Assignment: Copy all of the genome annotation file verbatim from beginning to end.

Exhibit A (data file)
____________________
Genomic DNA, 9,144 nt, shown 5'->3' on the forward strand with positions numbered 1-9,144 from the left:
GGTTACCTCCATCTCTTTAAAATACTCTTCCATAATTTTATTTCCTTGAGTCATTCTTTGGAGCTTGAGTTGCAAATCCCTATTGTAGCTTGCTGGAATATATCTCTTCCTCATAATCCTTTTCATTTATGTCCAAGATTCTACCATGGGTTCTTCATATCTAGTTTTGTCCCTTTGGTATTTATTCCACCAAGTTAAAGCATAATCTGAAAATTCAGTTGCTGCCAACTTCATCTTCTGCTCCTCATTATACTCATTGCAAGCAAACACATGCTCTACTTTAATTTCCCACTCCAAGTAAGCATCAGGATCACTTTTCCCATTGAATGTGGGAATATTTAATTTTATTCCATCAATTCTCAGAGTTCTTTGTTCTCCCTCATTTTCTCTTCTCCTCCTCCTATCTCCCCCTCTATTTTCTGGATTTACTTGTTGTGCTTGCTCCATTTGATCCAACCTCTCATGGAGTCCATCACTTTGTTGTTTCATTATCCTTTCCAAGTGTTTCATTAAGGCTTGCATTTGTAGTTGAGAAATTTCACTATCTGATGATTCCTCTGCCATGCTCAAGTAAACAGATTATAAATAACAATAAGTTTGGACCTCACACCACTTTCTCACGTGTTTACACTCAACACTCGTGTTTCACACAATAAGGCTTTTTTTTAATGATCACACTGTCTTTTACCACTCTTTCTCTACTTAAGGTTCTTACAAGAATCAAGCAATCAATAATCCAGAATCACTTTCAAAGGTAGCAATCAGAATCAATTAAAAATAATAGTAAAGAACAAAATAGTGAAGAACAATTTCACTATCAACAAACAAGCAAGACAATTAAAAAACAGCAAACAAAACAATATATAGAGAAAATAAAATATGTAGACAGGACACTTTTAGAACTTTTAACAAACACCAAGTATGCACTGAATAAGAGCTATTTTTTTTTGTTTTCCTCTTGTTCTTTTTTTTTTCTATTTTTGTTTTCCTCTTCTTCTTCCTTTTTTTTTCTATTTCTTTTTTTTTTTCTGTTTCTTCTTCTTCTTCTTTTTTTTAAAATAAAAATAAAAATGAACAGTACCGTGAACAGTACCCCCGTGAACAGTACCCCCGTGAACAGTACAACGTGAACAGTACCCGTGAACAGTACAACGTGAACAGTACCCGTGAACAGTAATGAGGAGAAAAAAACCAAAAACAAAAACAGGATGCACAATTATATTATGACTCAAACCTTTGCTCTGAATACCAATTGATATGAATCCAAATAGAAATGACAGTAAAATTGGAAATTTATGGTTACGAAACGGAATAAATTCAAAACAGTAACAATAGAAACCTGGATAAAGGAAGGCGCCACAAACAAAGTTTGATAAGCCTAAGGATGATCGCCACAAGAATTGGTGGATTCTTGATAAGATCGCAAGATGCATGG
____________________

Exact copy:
Genomic DNA, 9,144 nt, shown 5'->3' on the forward strand with positions numbered 1-9,144 from the left:
GGTTACCTCCATCTCTTTAAAATACTCTTCCATAATTTTATTTCCTTGAGTCATTCTTTGGAGCTTGAGTTGCAAATCCCTATTGTAGCTTGCTGGAATATATCTCTTCCTCATAATCCTTTTCATTTATGTCCAAGATTCTACCATGGGTTCTTCATATCTAGTTTTGTCCCTTTGGTATTTATTCCACCAAGTTAAAGCATAATCTGAAAATTCAGTTGCTGCCAACTTCATCTTCTGCTCCTCATTATACTCATTGCAAGCAAACACATGCTCTACTTTAATTTCCCACTCCAAGTAAGCATCAGGATCACTTTTCCCATTGAATGTGGGAATATTTAATTTTATTCCATCAATTCTCAGAGTTCTTTGTTCTCCCTCATTTTCTCTTCTCCTCCTCCTATCTCCCCCTCTATTTTCTGGATTTACTTGTTGTGCTTGCTCCATTTGATCCAACCTCTCATGGAGTCCATCACTTTGTTGTTTCATTATCCTTTCCAAGTGTTTCATTAAGGCTTGCATTTGTAGTTGAGAAATTTCACTATCTGATGATTCCTCTGCCATGCTCAAGTAAACAGATTATAAATAACAATAAGTTTGGACCTCACACCACTTTCTCACGTGTTTACACTCAACACTCGTGTTTCACACAATAAGGCTTTTTTTTAATGATCACACTGTCTTTTACCACTCTTTCTCTACTTAAGGTTCTTACAAGAATCAAGCAATCAATAATCCAGAATCACTTTCAAAGGTAGCAATCAGAATCAATTAAAAATAATAGTAAAGAACAAAATAGTGAAGAACAATTTCACTATCAACAAACAAGCAAGACAATTAAAAAACAGCAAACAAAACAATATATAGAGAAAATAAAATATGTAGACAGGACACTTTTAGAACTTTTAACAAACACCAAGTATGCACTGAATAAGAGCTATTTTTTTTTGTTTTCCTCTTGTTCTTTTTTTTTTCTATTTTTGTTTTCCTCTTCTTCTTCCTTTTTTTTTCTATTTCTTTTTTTTTTTCTGTTTCTTCTTCTTCTTCTTTTTTTTAAAATAAAAATAAAAATGAACAGTACCGTGAACAGTACCCCCGTGAACAGTACCCCCGTGAACAGTACAACGTGAACAGTACCCGTGAACAGTACAACGTGAACAGTACCCGTGAACAGTAATGAGGAGAAAAAAACCAAAAACAAAAACAGGATGCACAATTATATTATGACTCAAACCTTTGCTCTGAATACCAATTGATATGAATCCAAATAGAAATGACAGTAAAATTGGAAATTTATGGTTACGAAACGGAATAAATTCAAAACAGTAACAATAGAAACCTGGATAAAGGAAGGCGCCACAAACAAAGTTTGATAAGCCTAAGGATGATCGCCACAAGAATTGGTGGATTCTTGATAAGATCGCAAGATGCATGG